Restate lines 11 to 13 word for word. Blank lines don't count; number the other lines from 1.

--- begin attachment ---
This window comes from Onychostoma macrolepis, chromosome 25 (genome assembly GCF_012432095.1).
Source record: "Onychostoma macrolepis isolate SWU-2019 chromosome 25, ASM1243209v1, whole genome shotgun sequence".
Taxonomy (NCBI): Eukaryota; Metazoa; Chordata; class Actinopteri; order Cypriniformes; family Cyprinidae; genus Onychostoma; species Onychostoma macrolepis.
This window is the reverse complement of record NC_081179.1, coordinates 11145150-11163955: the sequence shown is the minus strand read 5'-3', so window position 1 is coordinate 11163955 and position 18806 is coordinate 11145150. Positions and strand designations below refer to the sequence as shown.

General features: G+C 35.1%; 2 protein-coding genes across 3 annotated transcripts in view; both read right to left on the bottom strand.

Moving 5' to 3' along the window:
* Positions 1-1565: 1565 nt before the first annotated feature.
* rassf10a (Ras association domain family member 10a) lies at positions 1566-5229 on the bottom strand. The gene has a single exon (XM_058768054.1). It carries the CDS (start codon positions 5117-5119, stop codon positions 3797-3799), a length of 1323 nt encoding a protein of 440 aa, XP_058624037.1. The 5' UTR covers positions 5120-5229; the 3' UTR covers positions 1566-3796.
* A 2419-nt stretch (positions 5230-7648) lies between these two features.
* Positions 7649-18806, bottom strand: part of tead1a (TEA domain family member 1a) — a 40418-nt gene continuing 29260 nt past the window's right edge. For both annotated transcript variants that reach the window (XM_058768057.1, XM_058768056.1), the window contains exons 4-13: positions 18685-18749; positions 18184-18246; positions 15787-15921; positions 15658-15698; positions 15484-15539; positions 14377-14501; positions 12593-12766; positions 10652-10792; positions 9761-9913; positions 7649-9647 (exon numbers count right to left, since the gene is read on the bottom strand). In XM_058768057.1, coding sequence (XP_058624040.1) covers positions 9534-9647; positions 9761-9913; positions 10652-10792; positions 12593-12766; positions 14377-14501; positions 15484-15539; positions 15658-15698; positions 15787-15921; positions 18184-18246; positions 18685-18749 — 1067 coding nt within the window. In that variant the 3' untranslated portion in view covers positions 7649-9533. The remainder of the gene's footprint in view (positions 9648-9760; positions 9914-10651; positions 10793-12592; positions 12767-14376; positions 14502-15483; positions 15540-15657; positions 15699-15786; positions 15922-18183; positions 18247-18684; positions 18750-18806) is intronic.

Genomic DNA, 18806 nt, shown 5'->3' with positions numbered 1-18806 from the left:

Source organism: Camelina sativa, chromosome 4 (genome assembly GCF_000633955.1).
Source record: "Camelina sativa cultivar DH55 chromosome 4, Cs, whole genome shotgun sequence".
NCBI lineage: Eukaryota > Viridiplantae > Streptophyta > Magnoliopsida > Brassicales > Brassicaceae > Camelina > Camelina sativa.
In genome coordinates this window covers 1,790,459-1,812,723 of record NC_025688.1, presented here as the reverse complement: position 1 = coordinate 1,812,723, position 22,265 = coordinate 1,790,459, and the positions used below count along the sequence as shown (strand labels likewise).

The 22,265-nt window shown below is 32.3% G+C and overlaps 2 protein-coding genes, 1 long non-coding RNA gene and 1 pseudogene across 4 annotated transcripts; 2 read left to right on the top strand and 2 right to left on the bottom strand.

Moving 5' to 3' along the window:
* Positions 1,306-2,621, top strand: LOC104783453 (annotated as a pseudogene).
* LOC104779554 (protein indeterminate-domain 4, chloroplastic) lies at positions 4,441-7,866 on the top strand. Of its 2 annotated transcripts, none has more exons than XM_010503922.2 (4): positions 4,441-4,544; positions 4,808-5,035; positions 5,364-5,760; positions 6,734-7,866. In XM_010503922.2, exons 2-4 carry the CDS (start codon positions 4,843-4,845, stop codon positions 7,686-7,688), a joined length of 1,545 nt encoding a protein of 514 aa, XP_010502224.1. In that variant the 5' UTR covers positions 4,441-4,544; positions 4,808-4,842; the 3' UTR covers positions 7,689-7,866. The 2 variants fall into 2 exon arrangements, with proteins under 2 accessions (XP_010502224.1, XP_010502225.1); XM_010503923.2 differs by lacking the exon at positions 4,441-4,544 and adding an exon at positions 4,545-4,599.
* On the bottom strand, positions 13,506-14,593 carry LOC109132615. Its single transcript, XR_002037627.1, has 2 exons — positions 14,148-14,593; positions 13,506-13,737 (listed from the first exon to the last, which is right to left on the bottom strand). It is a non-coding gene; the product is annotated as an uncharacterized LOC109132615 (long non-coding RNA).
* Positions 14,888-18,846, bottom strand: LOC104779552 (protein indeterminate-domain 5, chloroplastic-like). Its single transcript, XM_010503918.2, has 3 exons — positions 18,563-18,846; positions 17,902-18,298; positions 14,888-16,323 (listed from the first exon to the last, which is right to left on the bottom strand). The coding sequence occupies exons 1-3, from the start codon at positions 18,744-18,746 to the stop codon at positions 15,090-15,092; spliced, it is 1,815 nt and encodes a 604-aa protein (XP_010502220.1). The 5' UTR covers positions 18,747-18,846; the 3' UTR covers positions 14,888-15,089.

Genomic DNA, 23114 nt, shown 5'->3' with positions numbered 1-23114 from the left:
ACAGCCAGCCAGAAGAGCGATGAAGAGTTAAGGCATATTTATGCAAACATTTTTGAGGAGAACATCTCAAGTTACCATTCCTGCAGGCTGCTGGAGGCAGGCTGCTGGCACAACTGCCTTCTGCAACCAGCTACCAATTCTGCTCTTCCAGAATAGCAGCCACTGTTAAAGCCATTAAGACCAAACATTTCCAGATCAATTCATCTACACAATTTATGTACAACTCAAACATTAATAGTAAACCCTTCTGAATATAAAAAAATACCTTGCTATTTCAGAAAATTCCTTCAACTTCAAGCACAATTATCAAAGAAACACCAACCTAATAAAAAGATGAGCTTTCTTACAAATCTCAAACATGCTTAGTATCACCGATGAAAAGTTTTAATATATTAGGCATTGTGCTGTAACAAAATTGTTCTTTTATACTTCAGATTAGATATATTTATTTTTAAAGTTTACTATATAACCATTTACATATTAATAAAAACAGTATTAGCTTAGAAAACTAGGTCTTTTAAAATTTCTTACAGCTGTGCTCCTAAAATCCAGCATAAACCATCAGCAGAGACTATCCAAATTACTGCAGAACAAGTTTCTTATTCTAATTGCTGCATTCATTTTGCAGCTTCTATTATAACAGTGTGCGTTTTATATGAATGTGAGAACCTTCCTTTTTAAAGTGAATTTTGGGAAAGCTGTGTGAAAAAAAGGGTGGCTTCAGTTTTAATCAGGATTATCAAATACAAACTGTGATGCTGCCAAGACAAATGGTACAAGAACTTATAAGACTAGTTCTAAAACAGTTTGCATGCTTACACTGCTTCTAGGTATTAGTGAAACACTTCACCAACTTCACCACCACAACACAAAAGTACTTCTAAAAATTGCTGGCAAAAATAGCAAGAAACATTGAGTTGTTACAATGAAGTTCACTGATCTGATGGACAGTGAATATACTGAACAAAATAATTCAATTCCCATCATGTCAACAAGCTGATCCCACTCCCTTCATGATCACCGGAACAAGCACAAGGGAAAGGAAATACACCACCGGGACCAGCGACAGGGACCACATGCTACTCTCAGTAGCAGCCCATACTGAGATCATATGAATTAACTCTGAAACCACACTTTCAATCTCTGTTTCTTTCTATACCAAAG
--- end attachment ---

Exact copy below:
Genomic DNA, 18806 nt, shown 5'->3' with positions numbered 1-18806 from the left:

Source organism: Camelina sativa, chromosome 4 (genome assembly GCF_000633955.1).
Source record: "Camelina sativa cultivar DH55 chromosome 4, Cs, whole genome shotgun sequence".